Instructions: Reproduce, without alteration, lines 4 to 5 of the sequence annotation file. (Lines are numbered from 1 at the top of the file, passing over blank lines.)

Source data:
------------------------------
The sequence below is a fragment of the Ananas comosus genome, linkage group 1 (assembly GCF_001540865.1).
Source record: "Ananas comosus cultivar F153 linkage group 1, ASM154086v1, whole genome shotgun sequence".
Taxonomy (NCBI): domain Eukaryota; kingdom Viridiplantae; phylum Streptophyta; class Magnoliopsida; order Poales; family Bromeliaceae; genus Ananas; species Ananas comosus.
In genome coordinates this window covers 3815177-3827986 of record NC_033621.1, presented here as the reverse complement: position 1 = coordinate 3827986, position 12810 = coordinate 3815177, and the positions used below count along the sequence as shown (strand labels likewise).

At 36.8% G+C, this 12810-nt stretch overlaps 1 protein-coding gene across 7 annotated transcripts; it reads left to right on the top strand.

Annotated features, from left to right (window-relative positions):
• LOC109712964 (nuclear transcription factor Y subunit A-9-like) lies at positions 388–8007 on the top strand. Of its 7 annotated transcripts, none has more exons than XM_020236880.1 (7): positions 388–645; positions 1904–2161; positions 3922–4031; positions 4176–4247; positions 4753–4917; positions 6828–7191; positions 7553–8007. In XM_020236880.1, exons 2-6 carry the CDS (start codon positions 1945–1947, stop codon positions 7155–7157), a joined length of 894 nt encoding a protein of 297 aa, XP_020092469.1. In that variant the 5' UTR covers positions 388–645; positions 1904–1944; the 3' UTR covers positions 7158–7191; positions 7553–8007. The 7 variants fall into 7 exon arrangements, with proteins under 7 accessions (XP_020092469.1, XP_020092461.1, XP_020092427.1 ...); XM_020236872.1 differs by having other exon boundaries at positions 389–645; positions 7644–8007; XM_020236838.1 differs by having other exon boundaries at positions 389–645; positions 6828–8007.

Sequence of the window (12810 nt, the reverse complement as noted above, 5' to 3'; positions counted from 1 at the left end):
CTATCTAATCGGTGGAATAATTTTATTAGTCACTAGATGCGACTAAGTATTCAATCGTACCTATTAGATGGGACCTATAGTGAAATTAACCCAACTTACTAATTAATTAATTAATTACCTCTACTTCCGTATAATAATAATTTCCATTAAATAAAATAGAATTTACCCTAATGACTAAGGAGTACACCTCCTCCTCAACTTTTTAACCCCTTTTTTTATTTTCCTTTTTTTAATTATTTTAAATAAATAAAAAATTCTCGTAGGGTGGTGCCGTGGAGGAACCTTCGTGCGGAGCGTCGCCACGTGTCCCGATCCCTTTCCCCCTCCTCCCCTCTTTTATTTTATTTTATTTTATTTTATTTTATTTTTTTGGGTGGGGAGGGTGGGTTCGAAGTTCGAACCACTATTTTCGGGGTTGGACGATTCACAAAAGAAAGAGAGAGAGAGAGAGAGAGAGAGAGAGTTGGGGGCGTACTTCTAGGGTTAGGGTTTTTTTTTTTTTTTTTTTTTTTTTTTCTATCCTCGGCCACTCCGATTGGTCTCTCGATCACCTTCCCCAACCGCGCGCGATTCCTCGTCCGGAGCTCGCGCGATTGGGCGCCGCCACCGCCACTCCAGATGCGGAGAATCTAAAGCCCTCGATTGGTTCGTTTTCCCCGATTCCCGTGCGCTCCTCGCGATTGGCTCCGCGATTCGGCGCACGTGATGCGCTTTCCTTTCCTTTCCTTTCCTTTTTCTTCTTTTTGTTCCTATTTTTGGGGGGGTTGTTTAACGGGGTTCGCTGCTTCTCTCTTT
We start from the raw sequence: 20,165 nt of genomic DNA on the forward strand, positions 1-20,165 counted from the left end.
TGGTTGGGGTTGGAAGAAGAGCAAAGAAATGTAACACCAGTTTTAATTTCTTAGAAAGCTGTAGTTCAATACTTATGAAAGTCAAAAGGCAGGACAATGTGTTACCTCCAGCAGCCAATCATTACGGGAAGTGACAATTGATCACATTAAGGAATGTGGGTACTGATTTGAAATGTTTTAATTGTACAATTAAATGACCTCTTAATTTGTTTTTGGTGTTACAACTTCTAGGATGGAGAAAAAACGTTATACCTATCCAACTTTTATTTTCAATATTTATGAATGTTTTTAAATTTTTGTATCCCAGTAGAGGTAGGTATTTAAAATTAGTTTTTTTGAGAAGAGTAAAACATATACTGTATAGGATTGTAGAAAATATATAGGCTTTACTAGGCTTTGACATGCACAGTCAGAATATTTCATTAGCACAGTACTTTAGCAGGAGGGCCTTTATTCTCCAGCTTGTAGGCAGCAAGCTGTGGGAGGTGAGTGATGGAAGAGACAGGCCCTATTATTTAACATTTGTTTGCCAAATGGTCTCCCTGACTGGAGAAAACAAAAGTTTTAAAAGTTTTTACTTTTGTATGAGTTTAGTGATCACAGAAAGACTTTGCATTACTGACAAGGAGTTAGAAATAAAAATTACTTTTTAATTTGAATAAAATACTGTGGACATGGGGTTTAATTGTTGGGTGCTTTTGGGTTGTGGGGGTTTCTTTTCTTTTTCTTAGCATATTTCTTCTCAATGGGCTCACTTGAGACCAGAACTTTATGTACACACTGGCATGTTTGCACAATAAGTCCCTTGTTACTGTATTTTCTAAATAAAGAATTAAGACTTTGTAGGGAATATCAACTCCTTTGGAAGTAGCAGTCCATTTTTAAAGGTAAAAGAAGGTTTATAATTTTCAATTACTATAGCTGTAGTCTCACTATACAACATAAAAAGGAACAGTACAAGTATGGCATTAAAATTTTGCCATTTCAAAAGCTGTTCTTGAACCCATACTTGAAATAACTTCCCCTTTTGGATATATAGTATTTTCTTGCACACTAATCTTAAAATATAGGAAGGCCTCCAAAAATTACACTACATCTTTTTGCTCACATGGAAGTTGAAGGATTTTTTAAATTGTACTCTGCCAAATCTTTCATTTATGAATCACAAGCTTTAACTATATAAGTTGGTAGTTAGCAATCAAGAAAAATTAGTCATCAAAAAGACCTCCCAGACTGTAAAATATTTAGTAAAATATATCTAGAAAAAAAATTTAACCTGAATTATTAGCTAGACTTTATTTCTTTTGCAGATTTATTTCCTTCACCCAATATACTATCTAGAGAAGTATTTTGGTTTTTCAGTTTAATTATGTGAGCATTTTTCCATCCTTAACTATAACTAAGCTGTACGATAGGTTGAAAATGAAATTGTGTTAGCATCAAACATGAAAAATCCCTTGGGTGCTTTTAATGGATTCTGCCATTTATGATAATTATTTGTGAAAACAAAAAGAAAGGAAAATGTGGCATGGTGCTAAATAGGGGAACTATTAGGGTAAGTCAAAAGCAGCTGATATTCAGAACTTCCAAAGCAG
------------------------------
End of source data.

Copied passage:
In genome coordinates this window covers 3815177-3827986 of record NC_033621.1, presented here as the reverse complement: position 1 = coordinate 3827986, position 12810 = coordinate 3815177, and the positions used below count along the sequence as shown (strand labels likewise).

At 36.8% G+C, this 12810-nt stretch overlaps 1 protein-coding gene across 7 annotated transcripts; it reads left to right on the top strand.